-1

Hi everyone, I am a doctor who has been recently introduced to the wonderful art of photography. My first camera was a Sony Nex 5r with 16-50 kit lens and I had a gala time with it. I mostly used to shoot in superior "Auto" mode and the pics were almost always great upto iso 3200.

The pics taken outdoors in bright sunlight by Nex 5R were absolutely stunning full of details and perfectly metered.I always shot Jpeg when I had the sony. I never had a problem with over or under exposure. Never needed exposure compensation or any photoshopping.

Unfortunately since the Nex 5R did not have a hot shoe and the lenses were also pretty expensive, I "upgraded" to a Nikon D3300, mainly for the 35 mm prime lens so that I can improve my flashless photography.

Alas while the D3300 is okayish indoors, It is an abolute disaster outdoors in good light even with overcast sky.

I have tried taking pictures in manual mode, and I do know my way around histograms. I have also tried all the semi auto and full auto modes. somehow the photos dont even look half as good as sony.

main areas where I have problems is:

focus while fast does not seem as precise as sony, for example my flower pics lack details when zoomed in foliage looks pretty disastrous. If I use a higher f no like f/8, everything is flare-y, thats with the hood on the whites are always washed away and the photos look dull out of the camera. I tried changing the picture styles and using custom WB, but still not getting the desired result.

here are some sample pics, from my nikon and then from my sony

Nikon

Sony

Is there any problem with my Lens/sensor? If not kindly suggest some change of technique.

  • 9
    Do you have some other examples, preferably of a comparable scene? Neither of these looks particularly wrong (or, particularly great, for that matter). – mattdm May 26 '15 at 19:22
  • 1
    Maybe the Sony was pushing saturation a lot. Try following Ken Rockwell directions, he is one who likes bright colors. kenrockwell.com/nikon/d3300/users-guide section "Picture control". Try the vivid preset... – FarO Oct 13 '15 at 11:13
  • Are you shooting RAW with the Nikon vs. JPEG with the Sony? How are you post-processing? – inkista Oct 13 '15 at 13:11
1

A lot of point and shoot cameras have their saturation and contrast as well as sharpness bumped up to make a photo look "better" straight out of the camera. You can achieve the same effect in Lighroom with your new cameras images if you so desire.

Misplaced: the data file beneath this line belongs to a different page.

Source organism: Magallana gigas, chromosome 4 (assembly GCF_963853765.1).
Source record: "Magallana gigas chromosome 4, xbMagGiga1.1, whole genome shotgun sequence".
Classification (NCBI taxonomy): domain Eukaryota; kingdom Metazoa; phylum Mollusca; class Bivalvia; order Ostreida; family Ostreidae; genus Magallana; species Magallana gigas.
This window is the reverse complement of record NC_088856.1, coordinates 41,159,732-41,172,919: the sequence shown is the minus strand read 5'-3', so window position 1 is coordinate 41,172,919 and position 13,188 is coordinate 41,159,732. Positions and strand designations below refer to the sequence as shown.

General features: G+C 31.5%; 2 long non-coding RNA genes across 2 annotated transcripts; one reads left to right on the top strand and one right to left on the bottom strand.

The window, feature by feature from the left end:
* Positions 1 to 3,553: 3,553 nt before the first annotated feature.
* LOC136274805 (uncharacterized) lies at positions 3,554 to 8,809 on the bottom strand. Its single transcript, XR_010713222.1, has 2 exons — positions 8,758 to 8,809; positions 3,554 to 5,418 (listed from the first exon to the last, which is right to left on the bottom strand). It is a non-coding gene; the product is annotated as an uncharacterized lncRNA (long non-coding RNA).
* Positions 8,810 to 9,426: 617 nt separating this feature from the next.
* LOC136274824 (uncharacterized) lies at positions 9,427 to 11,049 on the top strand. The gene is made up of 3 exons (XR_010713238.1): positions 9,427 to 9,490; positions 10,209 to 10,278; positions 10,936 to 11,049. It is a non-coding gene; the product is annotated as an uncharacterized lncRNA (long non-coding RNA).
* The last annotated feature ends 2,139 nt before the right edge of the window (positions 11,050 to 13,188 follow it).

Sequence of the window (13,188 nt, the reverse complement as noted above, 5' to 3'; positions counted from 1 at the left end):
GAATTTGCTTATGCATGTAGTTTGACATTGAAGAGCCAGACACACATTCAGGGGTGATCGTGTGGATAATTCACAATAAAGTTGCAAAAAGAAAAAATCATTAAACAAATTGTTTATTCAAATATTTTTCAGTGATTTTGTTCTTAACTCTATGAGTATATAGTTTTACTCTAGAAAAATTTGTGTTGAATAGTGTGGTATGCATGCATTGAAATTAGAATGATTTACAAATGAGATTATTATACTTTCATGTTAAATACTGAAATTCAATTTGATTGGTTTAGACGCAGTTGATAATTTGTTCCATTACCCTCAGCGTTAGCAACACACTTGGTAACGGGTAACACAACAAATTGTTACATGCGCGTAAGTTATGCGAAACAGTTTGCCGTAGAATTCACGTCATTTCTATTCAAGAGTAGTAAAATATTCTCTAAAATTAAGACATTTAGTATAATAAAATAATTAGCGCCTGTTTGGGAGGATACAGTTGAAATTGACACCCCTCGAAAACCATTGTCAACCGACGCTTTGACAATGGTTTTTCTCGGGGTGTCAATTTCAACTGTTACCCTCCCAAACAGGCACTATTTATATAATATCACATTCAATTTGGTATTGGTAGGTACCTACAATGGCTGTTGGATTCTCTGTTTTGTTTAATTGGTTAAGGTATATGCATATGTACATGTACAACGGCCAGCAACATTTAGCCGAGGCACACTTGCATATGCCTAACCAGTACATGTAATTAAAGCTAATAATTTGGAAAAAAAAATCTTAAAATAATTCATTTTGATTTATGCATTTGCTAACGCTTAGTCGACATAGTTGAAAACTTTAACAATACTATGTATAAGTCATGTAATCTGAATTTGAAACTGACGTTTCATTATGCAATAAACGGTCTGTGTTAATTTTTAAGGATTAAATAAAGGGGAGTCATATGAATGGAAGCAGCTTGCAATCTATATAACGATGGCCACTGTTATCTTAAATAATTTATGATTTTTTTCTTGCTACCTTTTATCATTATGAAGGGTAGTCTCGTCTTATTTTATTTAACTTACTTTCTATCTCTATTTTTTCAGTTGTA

If the colours seem too washed out for you, you can either adjust that in your cameras menus or you can adjust it in post using a program like Lightroom. Welcome to the DSLR world :)

  • 2
    Can you elaborate on the process for making the photos more as the OP expected. – damned truths May 28 '15 at 13:48
1

You should see if the lightmeter in your camera is in the middle when you focus. Sometimes ignorance to a little reading of lightmeter makes a photo overexposed.

  • 1
    Can you please elaborate on how to use the light meter, where it is located, what it looks like etc. – damned truths Jul 17 '15 at 6:50
  • It's the meter that shows + and - values of exposure in your camera's LCD monitor as well as in viewfinder. – Jayesh Tiwari Jul 18 '15 at 19:24
  • please add any information important to the answer into your post by using the "edit" link below the answer – damned truths Jul 19 '15 at 4:10
0

It's a tough one because we cant see all what you are doing, I'm sure it wont be the fault of the camera, and I agree with the other answer that the images shown don't look that bad , exposure wise anyway. They do seem slightly lacking in colour saturation, which makes me wonder if they are a "raw "image with no post processing ? or is that too obvious. I assume you have checked that, but if not, Try it.

-1

Are you using RAW or JPEG? As JEPG is highly impacted by the internal camera setting (Contrast,exposure etc.) along with (A,S,I,F).

If you are using RAW then it boils down to Aperture,Shutter,ISO, FOCUS mode, metering (A,S,I,F) only.

Looking at the picture I can see the pictures are all washed out. This happens when the setting is perceived as a flat picture setting (low contrast) hence there you have to fix aperture and ISO and then use shutter as the key tool to adjust light coming in the camera, and if it's still not correct, then view the histogram and based on this use exposure compensation to balance the same

Next you can think of using card to optimize pure white and black. You car is white - hence if you are using matrix metering then definitely it will clip and provide a dull image as it samples the scene and averages out the light

Your Answer

By clicking “Post Your Answer”, you agree to our terms of service, privacy policy and cookie policy

Not the answer you're looking for? Browse other questions tagged or ask your own question.